Realizing potential for additional revenue beyond boat sales, Legendary hired two industry race veterans to lead the new venture, Scott Childs and Jeff Hopper. Former employees of Mercury Racing who earned their full-throttle stripes in the proving grounds of Lake X and the X-Site in Panama City, the men brought strong credentials in high-performance service and racing to the new division. They also had a number of loyal customers. According to Pace, the team brought new business to Legendary within 45 days of their hiring.
“We’ve serviced boats that were brought to us from as far away as Texas. The reputations of Scott and Jeff have helped us make huge inroads to a market we had not previously pursued,” he explains.
This type of venture was a good fit for Legendary for a number of reasons, including the fact that it further reduced the company’s dependence on new boat sales.
So did Legendary’s decision to get more involved in the business of managing distressed marinas.
Years ago, Legendary was approached by a few banks in need of a reputable company to manage challenged properties, but at the time, it just wasn’t a good fit. “We didn’t have the right people in place to oversee this type of business the way we feel it needs to be done. But after it seemed as if we had weathered the worst of recessionary storm, we saw this as an opportunity we wanted to pursue,” says Pace.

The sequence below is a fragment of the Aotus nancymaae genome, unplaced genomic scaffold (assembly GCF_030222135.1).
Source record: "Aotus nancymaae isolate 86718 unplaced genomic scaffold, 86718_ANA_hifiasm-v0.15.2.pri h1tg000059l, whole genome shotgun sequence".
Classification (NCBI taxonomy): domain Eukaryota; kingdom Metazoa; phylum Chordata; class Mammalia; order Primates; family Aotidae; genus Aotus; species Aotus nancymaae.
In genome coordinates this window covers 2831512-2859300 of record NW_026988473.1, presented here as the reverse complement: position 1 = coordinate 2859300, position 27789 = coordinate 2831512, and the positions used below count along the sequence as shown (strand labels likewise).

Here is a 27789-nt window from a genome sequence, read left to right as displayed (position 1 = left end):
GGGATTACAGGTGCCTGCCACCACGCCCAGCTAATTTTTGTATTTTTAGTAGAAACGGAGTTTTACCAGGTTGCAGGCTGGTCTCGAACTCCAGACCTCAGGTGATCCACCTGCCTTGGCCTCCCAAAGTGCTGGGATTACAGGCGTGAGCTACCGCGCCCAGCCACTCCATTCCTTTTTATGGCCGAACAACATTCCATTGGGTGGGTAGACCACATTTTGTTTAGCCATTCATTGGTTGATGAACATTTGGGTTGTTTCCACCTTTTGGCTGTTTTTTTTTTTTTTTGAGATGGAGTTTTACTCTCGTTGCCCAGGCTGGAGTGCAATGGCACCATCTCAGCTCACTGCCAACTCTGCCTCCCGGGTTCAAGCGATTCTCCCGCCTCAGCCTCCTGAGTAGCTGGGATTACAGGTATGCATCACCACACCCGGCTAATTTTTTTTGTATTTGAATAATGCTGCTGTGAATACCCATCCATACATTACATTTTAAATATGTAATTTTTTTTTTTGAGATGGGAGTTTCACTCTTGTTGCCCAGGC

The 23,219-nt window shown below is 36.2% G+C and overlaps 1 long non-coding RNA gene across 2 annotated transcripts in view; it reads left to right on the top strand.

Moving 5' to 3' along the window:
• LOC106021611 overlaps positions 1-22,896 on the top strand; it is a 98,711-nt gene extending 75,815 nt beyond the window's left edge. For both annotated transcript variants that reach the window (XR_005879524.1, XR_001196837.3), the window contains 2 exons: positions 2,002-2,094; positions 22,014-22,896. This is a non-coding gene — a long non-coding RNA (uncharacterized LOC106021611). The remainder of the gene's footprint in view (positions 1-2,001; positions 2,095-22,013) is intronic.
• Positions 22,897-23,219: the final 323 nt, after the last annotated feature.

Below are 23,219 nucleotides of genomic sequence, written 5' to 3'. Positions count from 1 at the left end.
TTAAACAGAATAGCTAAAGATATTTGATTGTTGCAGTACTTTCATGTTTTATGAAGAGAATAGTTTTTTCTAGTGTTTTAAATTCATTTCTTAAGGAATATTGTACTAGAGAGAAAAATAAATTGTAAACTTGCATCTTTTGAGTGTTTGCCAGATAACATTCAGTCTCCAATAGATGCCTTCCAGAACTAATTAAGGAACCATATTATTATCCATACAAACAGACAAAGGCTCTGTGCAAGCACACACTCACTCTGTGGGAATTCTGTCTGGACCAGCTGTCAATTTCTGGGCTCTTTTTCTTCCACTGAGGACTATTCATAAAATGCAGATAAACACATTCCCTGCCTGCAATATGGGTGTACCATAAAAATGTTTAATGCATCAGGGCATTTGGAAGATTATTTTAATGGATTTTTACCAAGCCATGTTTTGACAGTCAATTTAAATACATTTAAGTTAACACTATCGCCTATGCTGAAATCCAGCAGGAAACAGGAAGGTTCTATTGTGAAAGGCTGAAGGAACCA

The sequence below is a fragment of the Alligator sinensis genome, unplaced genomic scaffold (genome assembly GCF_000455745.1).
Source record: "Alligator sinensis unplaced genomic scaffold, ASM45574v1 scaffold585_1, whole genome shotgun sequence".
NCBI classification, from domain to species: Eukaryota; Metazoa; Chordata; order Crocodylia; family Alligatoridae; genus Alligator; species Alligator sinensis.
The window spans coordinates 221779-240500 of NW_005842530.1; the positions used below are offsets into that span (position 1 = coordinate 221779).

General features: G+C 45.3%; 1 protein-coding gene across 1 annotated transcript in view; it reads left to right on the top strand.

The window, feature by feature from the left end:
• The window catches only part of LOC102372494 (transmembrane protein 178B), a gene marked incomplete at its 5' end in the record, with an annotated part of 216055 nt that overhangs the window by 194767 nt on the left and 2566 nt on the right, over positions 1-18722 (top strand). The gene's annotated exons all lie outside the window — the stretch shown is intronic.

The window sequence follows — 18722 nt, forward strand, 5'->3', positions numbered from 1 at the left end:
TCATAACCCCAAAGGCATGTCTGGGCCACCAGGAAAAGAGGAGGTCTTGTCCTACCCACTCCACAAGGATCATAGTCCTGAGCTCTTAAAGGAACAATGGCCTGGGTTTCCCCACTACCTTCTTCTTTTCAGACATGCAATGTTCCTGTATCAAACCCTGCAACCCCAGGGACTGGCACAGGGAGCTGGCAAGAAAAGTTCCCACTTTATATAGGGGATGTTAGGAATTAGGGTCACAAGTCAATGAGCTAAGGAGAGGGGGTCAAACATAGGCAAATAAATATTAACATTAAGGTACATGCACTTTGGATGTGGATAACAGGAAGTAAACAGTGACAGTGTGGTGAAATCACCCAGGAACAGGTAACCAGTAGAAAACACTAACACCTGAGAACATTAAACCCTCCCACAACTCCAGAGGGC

Legendary now manages three marinas and is close to finalizing agreements to manage two more. In addition, the company recently hired Pam Lendzion, a 30-year marine industry veteran, to oversee the division and accelerate its growth.
“We’ll never be a big marina management company because we want to focus on what we do best, which is service and stowage,” says Pace. “But this does give us an opportunity to expand our brand.”
Legendary also entered the boat rental business in late May with the launch of MidBay Powerboat Rentals.
Stimulating boat sales
Although establishing new profit centers has been a top priority in the past year, Legendary has also made strides to remain competitive on the sales front. Early in 2011, the company hired John Lane as a full-time sales trainer. The importance of sales training has never been lost on Legendary, or Pace for that matter, who spent eight years in the auto business running GM Cadillac dealerships. But when cash flow got tight in 2008, the company was forced to reduce expenses, and training was one of the line items struck from the budget.
“We know it’s critical to our success,” Pace says. “And John brings a nice twist to the sales process. He works hard to help customers see the fun in boating. “
That skill is particularly important today, as buyers seem to have more reasons to delay a purchase. It’s also an advantage with first-time buyers, who seem more prevalent these days.
“We’re encouraged by the increase in sales in the 18- to 26-foot range,” says Pace. “These newcomers are taking the plunge, so we work hard to help them feel comfortable with their boat. The orientation we offer them is similar to what we do with a yacht.”
Lane wasn’t the only new addition in early 2011. As part of Legendary Marine’s effort to stimulate sales, Wanda Kenton Smith of Kenton Smith Marketing in Orlando, Fla., was enlisted to serve as the dealership’s in-house director of marketing, overseeing marketing for the company’s four dealership locations and serving as marketing liaison to all of Legendary’s marine brands, vendors, and the regional media market.
As these new developments begin to take effect, Pace looks to the future with one very pressing goal. “I want to know that our  employees feel more secure, and I want to know that the management team and I have done our best to make their future bright.”